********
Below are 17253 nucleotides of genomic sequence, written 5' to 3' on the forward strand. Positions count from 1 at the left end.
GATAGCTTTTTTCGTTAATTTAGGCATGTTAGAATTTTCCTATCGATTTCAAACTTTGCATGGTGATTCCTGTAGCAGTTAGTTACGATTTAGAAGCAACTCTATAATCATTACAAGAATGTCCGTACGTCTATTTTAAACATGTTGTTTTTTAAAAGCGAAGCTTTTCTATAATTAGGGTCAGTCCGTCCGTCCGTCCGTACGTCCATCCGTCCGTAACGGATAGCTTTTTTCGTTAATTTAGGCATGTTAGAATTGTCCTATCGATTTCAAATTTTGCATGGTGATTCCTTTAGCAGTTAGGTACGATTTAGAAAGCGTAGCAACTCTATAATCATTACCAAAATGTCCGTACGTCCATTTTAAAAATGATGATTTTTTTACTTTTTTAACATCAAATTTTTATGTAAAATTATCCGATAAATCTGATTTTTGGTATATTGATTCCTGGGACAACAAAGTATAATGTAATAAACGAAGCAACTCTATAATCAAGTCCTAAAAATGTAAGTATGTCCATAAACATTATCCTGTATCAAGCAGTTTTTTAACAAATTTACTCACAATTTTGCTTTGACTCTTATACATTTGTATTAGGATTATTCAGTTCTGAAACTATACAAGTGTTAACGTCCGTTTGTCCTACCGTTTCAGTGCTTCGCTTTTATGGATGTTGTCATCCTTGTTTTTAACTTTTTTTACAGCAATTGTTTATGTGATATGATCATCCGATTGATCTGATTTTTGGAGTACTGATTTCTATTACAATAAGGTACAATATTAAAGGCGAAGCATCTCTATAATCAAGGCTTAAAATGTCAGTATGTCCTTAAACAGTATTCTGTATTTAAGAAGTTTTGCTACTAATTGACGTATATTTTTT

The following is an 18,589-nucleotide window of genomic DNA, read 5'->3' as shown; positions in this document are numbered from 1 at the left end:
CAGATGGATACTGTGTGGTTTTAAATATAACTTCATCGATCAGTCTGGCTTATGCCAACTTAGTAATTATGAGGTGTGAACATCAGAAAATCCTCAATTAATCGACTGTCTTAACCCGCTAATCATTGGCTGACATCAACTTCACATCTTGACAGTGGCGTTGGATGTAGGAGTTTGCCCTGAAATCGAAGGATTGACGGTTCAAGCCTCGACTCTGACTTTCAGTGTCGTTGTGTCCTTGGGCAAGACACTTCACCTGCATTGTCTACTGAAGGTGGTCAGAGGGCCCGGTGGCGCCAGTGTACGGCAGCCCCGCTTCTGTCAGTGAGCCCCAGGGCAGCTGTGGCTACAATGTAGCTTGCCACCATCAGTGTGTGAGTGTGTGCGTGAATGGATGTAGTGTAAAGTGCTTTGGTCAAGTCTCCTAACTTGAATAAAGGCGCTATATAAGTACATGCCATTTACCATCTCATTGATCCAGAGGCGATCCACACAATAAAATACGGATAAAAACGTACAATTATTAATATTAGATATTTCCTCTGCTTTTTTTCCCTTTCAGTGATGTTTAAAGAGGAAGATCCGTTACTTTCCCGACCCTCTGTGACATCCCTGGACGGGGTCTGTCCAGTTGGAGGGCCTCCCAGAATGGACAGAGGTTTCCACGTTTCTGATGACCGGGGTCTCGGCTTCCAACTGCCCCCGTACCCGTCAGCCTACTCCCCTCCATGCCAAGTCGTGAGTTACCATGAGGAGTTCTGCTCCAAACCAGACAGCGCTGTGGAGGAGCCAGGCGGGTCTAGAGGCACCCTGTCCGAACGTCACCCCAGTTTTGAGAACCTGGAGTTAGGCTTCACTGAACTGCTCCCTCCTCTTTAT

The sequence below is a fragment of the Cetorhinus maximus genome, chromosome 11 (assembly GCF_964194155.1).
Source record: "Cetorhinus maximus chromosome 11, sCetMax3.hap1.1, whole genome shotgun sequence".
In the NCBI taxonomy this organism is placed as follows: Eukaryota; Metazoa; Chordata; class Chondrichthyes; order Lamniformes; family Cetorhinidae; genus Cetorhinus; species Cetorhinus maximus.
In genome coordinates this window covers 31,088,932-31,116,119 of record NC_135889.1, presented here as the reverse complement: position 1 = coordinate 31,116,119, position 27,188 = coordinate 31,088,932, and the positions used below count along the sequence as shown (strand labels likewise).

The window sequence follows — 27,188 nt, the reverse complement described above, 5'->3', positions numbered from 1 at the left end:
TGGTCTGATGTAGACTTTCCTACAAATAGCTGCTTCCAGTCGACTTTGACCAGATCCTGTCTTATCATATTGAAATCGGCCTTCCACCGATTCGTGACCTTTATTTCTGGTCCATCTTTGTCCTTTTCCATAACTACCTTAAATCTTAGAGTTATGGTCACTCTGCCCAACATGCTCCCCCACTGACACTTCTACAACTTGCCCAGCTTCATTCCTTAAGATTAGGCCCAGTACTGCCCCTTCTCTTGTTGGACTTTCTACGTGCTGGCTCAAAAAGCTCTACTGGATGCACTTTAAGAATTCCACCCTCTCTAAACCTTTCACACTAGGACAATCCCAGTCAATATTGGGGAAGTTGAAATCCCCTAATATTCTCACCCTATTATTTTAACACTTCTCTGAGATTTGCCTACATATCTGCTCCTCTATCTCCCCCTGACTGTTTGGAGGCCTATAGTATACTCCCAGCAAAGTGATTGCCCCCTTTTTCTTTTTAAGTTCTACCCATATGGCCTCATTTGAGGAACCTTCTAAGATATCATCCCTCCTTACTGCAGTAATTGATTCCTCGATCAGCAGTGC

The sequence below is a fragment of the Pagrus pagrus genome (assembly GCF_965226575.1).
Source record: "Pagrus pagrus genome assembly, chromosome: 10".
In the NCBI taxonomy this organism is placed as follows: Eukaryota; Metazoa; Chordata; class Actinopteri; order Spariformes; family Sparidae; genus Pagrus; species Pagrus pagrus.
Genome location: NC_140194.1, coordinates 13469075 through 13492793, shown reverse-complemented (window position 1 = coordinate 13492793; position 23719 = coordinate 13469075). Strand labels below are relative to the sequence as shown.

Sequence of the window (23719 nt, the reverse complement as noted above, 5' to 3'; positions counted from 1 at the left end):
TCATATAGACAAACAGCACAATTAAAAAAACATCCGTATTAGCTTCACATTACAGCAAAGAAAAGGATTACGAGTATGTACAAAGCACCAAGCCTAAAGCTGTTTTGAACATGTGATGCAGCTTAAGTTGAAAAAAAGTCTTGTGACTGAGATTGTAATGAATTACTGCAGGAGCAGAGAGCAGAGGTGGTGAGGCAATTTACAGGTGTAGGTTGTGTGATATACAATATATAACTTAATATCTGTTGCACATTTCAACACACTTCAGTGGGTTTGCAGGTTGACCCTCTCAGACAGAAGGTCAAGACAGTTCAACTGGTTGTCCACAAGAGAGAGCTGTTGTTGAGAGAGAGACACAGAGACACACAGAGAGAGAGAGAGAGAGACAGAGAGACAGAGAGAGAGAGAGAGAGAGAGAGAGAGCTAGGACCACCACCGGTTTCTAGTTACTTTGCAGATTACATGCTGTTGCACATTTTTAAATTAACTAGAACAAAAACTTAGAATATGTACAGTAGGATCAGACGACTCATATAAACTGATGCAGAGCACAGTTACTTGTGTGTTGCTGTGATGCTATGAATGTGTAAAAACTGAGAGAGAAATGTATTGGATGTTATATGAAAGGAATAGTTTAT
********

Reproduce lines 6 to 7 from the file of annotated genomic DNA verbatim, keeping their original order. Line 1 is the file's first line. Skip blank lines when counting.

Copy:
Source record: "Cetorhinus maximus chromosome 11, sCetMax3.hap1.1, whole genome shotgun sequence".
In the NCBI taxonomy this organism is placed as follows: Eukaryota; Metazoa; Chordata; class Chondrichthyes; order Lamniformes; family Cetorhinidae; genus Cetorhinus; species Cetorhinus maximus.